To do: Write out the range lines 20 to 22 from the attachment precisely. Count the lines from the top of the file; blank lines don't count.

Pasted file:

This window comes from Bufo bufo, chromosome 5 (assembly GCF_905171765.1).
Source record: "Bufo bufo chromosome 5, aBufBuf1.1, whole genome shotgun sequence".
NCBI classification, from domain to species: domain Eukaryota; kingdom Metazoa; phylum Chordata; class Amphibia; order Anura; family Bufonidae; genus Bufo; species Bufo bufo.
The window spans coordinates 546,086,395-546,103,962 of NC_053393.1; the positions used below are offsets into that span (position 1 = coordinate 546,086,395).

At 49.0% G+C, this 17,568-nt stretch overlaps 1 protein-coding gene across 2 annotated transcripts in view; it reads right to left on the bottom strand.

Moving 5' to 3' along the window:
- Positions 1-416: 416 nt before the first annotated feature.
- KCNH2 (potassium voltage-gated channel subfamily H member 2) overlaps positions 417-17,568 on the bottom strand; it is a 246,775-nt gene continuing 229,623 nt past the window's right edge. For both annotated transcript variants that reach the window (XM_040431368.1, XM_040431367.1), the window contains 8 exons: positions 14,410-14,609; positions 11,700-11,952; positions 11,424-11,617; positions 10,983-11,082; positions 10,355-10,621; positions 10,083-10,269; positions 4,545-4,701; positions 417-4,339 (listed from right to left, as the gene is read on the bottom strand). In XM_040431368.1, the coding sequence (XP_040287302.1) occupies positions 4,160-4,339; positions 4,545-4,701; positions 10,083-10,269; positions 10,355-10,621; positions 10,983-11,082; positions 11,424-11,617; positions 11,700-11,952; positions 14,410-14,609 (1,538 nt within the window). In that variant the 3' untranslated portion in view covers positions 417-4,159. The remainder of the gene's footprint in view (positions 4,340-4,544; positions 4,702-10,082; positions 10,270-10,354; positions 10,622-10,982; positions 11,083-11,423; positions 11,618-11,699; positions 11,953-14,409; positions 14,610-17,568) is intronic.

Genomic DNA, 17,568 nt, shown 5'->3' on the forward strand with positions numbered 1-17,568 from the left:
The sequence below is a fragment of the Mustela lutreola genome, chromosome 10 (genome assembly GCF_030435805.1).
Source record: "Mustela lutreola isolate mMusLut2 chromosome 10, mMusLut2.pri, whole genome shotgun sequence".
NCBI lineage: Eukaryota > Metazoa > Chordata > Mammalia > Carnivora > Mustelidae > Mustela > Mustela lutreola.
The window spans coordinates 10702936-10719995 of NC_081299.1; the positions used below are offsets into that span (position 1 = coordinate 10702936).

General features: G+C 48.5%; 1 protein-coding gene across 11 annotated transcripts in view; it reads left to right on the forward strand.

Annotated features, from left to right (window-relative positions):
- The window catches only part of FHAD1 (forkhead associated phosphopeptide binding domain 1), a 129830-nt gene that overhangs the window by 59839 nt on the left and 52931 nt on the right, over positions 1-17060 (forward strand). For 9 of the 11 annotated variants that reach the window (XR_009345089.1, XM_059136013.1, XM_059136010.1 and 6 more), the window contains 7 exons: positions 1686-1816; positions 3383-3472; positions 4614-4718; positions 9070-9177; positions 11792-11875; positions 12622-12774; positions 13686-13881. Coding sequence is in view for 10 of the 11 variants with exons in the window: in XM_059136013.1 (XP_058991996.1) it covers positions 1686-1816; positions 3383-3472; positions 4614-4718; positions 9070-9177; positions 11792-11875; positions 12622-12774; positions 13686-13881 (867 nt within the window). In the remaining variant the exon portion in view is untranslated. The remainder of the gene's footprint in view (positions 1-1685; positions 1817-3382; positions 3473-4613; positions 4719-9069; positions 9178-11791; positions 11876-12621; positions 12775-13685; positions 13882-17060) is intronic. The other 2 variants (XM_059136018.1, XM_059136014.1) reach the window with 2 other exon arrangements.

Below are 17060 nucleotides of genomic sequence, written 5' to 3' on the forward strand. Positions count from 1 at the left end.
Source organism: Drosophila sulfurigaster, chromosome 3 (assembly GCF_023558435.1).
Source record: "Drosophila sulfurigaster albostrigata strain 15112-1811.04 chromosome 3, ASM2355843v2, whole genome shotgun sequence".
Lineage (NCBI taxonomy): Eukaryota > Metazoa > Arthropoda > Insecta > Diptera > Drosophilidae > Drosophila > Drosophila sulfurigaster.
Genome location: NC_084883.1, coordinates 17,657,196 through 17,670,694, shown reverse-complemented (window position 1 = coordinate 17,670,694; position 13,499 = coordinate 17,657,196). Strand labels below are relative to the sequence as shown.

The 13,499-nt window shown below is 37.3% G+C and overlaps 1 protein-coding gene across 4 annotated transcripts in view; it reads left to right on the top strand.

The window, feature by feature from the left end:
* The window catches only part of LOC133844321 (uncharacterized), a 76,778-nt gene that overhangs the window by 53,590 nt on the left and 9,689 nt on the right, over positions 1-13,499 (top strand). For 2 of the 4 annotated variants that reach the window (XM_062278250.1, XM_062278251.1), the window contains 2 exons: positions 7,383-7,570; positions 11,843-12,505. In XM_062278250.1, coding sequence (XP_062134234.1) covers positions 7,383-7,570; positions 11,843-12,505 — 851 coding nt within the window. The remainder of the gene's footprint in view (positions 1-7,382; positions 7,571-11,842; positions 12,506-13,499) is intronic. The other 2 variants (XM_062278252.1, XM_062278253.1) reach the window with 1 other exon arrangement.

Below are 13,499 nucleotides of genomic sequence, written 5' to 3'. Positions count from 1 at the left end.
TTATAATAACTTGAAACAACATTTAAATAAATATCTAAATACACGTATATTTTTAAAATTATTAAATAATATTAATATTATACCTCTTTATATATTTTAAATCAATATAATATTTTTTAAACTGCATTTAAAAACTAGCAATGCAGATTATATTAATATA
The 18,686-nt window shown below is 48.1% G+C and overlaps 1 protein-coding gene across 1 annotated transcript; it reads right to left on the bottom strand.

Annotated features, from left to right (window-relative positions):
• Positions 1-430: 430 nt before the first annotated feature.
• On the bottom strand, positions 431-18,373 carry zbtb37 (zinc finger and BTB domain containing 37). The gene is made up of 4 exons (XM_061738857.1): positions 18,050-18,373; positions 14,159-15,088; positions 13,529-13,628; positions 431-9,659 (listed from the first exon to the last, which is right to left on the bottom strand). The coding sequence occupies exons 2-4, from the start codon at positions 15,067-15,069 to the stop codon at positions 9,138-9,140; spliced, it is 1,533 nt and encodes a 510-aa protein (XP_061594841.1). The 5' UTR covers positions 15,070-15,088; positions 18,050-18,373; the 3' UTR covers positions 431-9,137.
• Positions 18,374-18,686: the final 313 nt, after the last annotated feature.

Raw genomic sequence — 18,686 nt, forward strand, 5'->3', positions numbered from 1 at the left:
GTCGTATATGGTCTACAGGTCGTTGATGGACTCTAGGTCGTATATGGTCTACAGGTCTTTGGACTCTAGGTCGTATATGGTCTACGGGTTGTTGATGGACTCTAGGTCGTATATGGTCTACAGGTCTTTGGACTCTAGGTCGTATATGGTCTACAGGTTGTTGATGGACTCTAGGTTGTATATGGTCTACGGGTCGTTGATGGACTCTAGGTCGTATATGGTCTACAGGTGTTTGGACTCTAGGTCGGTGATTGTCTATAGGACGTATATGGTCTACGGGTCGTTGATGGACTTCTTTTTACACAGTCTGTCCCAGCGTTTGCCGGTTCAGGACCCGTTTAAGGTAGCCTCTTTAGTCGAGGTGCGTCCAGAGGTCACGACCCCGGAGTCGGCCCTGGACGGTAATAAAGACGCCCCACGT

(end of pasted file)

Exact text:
Lineage (NCBI taxonomy): Eukaryota > Metazoa > Arthropoda > Insecta > Diptera > Drosophilidae > Drosophila > Drosophila sulfurigaster.
Genome location: NC_084883.1, coordinates 17,657,196 through 17,670,694, shown reverse-complemented (window position 1 = coordinate 17,670,694; position 13,499 = coordinate 17,657,196). Strand labels below are relative to the sequence as shown.

The 13,499-nt window shown below is 37.3% G+C and overlaps 1 protein-coding gene across 4 annotated transcripts in view; it reads left to right on the top strand.